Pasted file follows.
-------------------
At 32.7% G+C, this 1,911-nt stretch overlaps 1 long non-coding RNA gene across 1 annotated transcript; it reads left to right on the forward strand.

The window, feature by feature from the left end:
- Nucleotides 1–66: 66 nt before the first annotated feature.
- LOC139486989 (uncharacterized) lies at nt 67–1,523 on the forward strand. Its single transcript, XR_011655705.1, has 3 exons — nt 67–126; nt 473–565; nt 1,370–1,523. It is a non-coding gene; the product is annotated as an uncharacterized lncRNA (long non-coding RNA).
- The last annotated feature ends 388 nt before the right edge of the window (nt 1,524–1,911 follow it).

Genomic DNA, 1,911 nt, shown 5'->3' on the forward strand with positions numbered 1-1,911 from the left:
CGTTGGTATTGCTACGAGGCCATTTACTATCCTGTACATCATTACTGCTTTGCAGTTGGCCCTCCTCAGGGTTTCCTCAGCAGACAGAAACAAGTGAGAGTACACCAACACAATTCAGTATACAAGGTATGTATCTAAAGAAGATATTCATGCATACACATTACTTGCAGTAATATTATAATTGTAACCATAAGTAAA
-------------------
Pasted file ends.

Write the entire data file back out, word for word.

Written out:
At 32.7% G+C, this 1,911-nt stretch overlaps 1 long non-coding RNA gene across 1 annotated transcript; it reads left to right on the forward strand.

The window, feature by feature from the left end:
- Nucleotides 1–66: 66 nt before the first annotated feature.
- LOC139486989 (uncharacterized) lies at nt 67–1,523 on the forward strand. Its single transcript, XR_011655705.1, has 3 exons — nt 67–126; nt 473–565; nt 1,370–1,523. It is a non-coding gene; the product is annotated as an uncharacterized lncRNA (long non-coding RNA).
- The last annotated feature ends 388 nt before the right edge of the window (nt 1,524–1,911 follow it).

Genomic DNA, 1,911 nt, shown 5'->3' on the forward strand with positions numbered 1-1,911 from the left:
CGTTGGTATTGCTACGAGGCCATTTACTATCCTGTACATCATTACTGCTTTGCAGTTGGCCCTCCTCAGGGTTTCCTCAGCAGACAGAAACAAGTGAGAGTACACCAACACAATTCAGTATACAAGGTATGTATCTAAAGAAGATATTCATGCATACACATTACTTGCAGTAATATTATAATTGTAACCATAAGTAAA